What is an establishment for the purposes of collective redundancy consultation?
In our Breakfast Briefing in March, we gave an update on the long running “Woolworths” case as the Advocate General’s view had just emerged. We thought that the Advocate General’s sensible approach would be followed by the European Courts of Justice and this has very recently been confirmed.
To recap then, the key question was what is meant by establishment for the purposes of collective redundancy consultation? The issue is whether you should treat each business unit as a separate establishment or whether you need to treat the whole business as one establishment and add up the total number of redundancies proposed across the organisation. The Advocate General’s view was that it is up to individual member states to decide what “establishment” means and that you do not need to add up all of the employees dismissed across various establishments.
The European Court of Justice has confirmed this approach and said that “establishment” means the business unit where the employee works and that where a business has more than one “establishment” there is no need to add up all of the dismissals at all of the establishments. It also gave some further useful guidance on interpreting what “establishment” means and said that for it to be a separate business unit there is no need for economic or administrative autonomy or for a management which can independently put in place collective redundancies. This is a return to normality in terms of collective consultation in redundancies in the UK, going back to the position before the Woolworths case. Had the case gone the other way employers would have been faced with the burden of having to collectively consult with employees where more than 20 dismissals were proposed spanning the organisation, causing practical difficulties for larger employers and possible financial risks of employees bringing employment tribunal claims.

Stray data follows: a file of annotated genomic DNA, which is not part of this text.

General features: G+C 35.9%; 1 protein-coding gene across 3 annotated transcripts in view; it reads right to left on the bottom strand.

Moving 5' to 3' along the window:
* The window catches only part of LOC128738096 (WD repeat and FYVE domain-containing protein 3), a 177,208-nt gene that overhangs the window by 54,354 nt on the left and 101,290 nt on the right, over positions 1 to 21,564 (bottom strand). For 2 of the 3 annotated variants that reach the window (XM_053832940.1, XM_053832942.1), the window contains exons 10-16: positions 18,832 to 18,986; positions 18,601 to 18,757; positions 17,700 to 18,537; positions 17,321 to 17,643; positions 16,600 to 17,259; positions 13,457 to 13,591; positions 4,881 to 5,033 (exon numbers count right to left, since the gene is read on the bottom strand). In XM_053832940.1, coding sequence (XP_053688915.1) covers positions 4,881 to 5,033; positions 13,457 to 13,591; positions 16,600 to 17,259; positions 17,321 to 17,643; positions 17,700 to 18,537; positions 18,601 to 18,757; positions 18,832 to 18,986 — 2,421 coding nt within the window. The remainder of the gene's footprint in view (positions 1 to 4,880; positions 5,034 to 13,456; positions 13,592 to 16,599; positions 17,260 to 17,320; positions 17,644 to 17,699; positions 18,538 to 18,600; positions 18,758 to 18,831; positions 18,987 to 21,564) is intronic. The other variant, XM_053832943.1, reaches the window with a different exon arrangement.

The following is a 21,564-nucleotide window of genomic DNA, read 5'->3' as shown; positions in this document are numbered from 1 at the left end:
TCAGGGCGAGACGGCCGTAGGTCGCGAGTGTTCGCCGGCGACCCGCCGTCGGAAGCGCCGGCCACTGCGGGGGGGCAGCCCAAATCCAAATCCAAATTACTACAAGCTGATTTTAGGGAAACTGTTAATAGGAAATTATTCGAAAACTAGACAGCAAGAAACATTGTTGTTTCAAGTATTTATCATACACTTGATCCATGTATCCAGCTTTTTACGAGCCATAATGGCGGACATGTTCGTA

A sigh of relief then for large multi-site employers and whilst this is a definitive ruling from the European Courts of Justice, the Woolworths saga is not yet over. The case will now go back to the Court of Appeal for it to decide that in light of the European Court of Justice’s judgment it was the right approach to take given the facts and circumstances of the Woolworth’s case. So the Court of Appeal will apply the “establishment” test defined by the European Courts to determine whether each of the Woolworths stores was a separate establishment. In light of the Advocate General’s Opinion and the European Courts of Justice’s ruling, it’s likely that the Court of Appeal will reach the same conclusion; however, we will of course update you in due course.